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Tax benefits drive up Chrysler fourth quarter earnings

By Tom Krisher
Associated Press

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DETROIT: Chrysler and Fiat will be known as Fiat Chrysler Automobiles NV as they move forward together as a single company.

Fiat’s board of directors agreed on the new name Wednesday, with headquarters for tax purposes in the United Kingdom. But the board sidestepped the thorny political issue of whether the true headquarters would be in the United States or Italy.

The announcement came on the same day both Fiat and Chrysler announced fourth-quarter and full-year earnings. Chrysler once again propped up its parent company, which would have lost money without the U.S. automaker’s strong profits.

Shares of the combined company will trade jointly on the New York Stock Exchange and in Milan, Italy. For each share of Fiat, shareholders will get one share in the new company, which will trade with a symbol of FCA.

The new company will maintain significant research, engineering and financial operations in Fiat’s hometown of Turin, Italy, and on Chrysler’s sprawling office complex in Auburn Hills, Mich. This avoids political controversies in Italy, where Fiat is the largest private employer, and in the U.S., where the government saved Chrysler by funding its 2009 bankruptcy.

The corporate line on the headquarters location is that it’s on an airplane. Currently many of its 22-member leadership team have multiple offices in Auburn Hills, Turin and other parts of the world. Like Sergio Marchionne, CEO of both companies, they spend hours on corporate jets flying to meetings and to visit factories and other operations.

Little is expected to change in the way the company works. Already Chrysler and Fiat have joined to design three vehicles — the Dodge Dart compact, Jeep Cherokee SUV and the upcoming Chrysler 200 midsize car. All three models share engines, transmissions and other technologies developed in both places. The central location could change over time, but nothing about that was revealed Wednesday.

The changes are not a surprise and likely will not affect Chrysler dealers, said Adam Huff, co-owner of Fred Martin Superstore in Barberton. The dealership sells new Chrysler, Dodge, Ram and Jeep vehicles and also has a Fiat franchise.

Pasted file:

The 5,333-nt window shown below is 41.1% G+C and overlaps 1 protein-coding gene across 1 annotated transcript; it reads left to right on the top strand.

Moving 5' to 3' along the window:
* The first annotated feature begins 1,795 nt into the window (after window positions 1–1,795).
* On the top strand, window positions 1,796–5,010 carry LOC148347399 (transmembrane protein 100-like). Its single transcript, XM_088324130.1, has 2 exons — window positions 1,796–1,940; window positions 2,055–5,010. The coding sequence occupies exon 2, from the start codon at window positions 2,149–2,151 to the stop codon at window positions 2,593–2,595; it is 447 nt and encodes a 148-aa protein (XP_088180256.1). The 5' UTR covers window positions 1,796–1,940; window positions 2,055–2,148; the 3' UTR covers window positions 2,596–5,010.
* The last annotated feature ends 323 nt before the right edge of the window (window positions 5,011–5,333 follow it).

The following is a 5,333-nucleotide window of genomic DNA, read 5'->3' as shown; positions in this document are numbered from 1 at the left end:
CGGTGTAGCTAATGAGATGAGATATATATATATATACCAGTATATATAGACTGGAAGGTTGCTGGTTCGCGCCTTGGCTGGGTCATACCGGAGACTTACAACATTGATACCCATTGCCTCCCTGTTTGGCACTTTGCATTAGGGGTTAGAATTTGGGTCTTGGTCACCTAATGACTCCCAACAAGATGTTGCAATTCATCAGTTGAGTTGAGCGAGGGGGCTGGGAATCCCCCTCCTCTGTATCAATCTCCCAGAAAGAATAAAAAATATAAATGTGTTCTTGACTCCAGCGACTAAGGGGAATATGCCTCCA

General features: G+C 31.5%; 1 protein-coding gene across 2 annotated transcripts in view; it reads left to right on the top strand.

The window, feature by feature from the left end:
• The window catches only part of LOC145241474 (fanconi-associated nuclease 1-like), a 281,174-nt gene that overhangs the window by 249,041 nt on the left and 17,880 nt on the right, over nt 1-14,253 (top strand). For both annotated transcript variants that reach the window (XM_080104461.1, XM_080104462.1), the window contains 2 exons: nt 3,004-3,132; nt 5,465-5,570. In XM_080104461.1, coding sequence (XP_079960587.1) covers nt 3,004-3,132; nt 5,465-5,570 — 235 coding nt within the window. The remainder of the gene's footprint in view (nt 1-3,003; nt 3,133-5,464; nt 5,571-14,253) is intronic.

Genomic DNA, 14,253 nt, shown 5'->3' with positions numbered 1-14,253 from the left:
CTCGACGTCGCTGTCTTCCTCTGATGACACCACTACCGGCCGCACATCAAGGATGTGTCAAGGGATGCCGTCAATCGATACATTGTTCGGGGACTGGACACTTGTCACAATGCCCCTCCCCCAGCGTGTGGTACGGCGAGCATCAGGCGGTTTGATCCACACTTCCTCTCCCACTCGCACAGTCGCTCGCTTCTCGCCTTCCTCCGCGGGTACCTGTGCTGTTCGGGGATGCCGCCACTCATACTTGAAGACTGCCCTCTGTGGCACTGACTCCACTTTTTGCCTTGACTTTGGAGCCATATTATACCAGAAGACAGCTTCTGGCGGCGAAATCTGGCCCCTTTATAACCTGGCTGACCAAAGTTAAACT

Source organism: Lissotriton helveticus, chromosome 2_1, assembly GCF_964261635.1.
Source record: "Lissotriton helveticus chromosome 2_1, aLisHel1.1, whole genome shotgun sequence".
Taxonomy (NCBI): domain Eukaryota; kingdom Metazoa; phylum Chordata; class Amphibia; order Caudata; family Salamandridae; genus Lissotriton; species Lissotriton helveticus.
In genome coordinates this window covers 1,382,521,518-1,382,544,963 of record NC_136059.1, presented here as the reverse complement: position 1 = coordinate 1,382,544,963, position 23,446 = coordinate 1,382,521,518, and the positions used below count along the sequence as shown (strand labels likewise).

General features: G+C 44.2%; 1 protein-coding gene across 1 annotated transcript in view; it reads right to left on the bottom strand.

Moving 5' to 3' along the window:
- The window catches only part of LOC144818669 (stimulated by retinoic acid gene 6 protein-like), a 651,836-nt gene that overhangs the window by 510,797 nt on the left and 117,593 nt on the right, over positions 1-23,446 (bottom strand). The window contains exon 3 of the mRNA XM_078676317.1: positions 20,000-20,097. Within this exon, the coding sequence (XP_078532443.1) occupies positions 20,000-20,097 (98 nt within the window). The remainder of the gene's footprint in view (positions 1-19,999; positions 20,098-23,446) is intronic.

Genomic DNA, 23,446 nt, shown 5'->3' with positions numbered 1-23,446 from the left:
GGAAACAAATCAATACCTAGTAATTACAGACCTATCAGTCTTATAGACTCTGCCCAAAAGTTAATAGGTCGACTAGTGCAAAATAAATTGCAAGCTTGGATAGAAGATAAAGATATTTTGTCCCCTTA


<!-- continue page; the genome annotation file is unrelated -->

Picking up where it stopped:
“I’m glad to see them finally come together,” Huff said.

Chrysler and Fiat dealerships will continue to operate independently in the United States, Huff said. But the parent corporation now will be able to more easily exchange information and technology to make their respective products better, he said.

“It’s better for dealers and it’s better for consumers,” Huff said.

“They’re not going to be moving people wholesale,” between Michigan and Turin, said Morningstar analyst Richard Hilgert. For at least three years, the amount of time Marchionne has committed to leading the new company, “the brains are going to be flying back and forth between Auburn [Hills] and Italy,” Hilgert said.

Fiat Chrysler said it remained committed to its manufacturing base in Italy, promising “no impact on headcount.” Marchionne wants the Italian manufacturing plants to focus on higher-margin sports luxury brands Alfa Romeo and Maserati.

Chrysler, in its final earnings release as a separate company, said its net income more than quadrupled to $1.62 billion in the fourth quarter of 2013, boosted by strong U.S. sales and a $962 million one-time tax gain. Without the tax benefit, the company still earned $659 million, a 74 percent increase over a year earlier.

Chrysler’s strong quarterly and full-year performance helped to prop up Fiat, which has struggled as auto sales sputter in Europe. Fiat earned $345 million for the quarter, excluding one-time items. Without earnings from Chrysler, Fiat would have lost $321 million. That’s nearly double the loss from a year ago.

Fiat owned 58.5 percent of Chrysler last year. It has since bought the rest from a trust fund that pays health-care bills for union retirees.

Chrysler’s 10th-straight profitable quarter came because of strong U.S. sales of Ram pickups and Jeep Grand Cherokees. Chrysler’s U.S. sales, where it does 75 percent of its business, rose 9 percent last year to just over 1.8 million cars and trucks. Its average price per vehicle also rose by 2 percent in the fourth quarter to $32,309, according to Kelley Blue Book. The company sold 2.4 million vehicles worldwide for the year, also up 9 percent from a year ago.

For the full year, Chrysler earned $1.8 billion excluding tax benefits, its best performance since leaving bankruptcy in 2009.

Beacon Journal business writer Jim Mackinnon contributed to this report.


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